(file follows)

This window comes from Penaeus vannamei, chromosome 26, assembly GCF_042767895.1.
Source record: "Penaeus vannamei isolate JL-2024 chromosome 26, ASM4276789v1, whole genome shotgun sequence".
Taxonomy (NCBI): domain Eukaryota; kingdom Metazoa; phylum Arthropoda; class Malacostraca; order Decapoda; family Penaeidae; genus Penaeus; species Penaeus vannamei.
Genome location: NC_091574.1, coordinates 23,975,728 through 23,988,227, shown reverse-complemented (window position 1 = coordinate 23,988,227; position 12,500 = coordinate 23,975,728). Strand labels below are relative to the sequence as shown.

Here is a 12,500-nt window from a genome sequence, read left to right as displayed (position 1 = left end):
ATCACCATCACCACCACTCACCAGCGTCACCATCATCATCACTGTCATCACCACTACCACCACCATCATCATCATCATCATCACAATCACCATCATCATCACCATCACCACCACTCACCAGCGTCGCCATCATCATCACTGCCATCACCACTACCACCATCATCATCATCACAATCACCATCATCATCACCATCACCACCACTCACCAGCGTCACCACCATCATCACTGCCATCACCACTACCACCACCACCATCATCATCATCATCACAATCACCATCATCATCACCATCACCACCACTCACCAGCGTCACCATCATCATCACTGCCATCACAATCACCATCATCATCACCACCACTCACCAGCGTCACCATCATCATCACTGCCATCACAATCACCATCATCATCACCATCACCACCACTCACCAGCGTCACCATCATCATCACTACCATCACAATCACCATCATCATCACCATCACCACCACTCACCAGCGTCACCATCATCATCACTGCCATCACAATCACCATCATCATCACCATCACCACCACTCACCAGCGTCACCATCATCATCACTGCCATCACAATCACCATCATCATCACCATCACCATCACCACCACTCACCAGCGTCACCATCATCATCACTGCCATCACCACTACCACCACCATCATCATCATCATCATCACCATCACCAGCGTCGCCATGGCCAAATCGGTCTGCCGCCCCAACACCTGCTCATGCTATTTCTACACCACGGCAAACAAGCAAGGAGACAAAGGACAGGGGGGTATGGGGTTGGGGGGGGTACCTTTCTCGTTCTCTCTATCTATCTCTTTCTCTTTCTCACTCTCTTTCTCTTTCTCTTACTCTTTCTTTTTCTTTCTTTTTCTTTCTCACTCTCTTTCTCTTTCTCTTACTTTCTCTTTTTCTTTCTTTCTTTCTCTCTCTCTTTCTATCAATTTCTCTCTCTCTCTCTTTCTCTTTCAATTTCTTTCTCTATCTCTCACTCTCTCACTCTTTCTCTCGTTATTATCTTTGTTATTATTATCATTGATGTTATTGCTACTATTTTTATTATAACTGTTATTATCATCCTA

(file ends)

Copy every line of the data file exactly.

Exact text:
This window comes from Penaeus vannamei, chromosome 26, assembly GCF_042767895.1.
Source record: "Penaeus vannamei isolate JL-2024 chromosome 26, ASM4276789v1, whole genome shotgun sequence".
Taxonomy (NCBI): domain Eukaryota; kingdom Metazoa; phylum Arthropoda; class Malacostraca; order Decapoda; family Penaeidae; genus Penaeus; species Penaeus vannamei.
Genome location: NC_091574.1, coordinates 23,975,728 through 23,988,227, shown reverse-complemented (window position 1 = coordinate 23,988,227; position 12,500 = coordinate 23,975,728). Strand labels below are relative to the sequence as shown.

Here is a 12,500-nt window from a genome sequence, read left to right as displayed (position 1 = left end):
ATCACCATCACCACCACTCACCAGCGTCACCATCATCATCACTGTCATCACCACTACCACCACCATCATCATCATCATCATCACAATCACCATCATCATCACCATCACCACCACTCACCAGCGTCGCCATCATCATCACTGCCATCACCACTACCACCATCATCATCATCACAATCACCATCATCATCACCATCACCACCACTCACCAGCGTCACCACCATCATCACTGCCATCACCACTACCACCACCACCATCATCATCATCATCACAATCACCATCATCATCACCATCACCACCACTCACCAGCGTCACCATCATCATCACTGCCATCACAATCACCATCATCATCACCACCACTCACCAGCGTCACCATCATCATCACTGCCATCACAATCACCATCATCATCACCATCACCACCACTCACCAGCGTCACCATCATCATCACTACCATCACAATCACCATCATCATCACCATCACCACCACTCACCAGCGTCACCATCATCATCACTGCCATCACAATCACCATCATCATCACCATCACCACCACTCACCAGCGTCACCATCATCATCACTGCCATCACAATCACCATCATCATCACCATCACCATCACCACCACTCACCAGCGTCACCATCATCATCACTGCCATCACCACTACCACCACCATCATCATCATCATCATCACCATCACCAGCGTCGCCATGGCCAAATCGGTCTGCCGCCCCAACACCTGCTCATGCTATTTCTACACCACGGCAAACAAGCAAGGAGACAAAGGACAGGGGGGTATGGGGTTGGGGGGGGTACCTTTCTCGTTCTCTCTATCTATCTCTTTCTCTTTCTCACTCTCTTTCTCTTTCTCTTACTCTTTCTTTTTCTTTCTTTTTCTTTCTCACTCTCTTTCTCTTTCTCTTACTTTCTCTTTTTCTTTCTTTCTTTCTCTCTCTCTTTCTATCAATTTCTCTCTCTCTCTCTTTCTCTTTCAATTTCTTTCTCTATCTCTCACTCTCTCACTCTTTCTCTCGTTATTATCTTTGTTATTATTATCATTGATGTTATTGCTACTATTTTTATTATAACTGTTATTATCATCCTA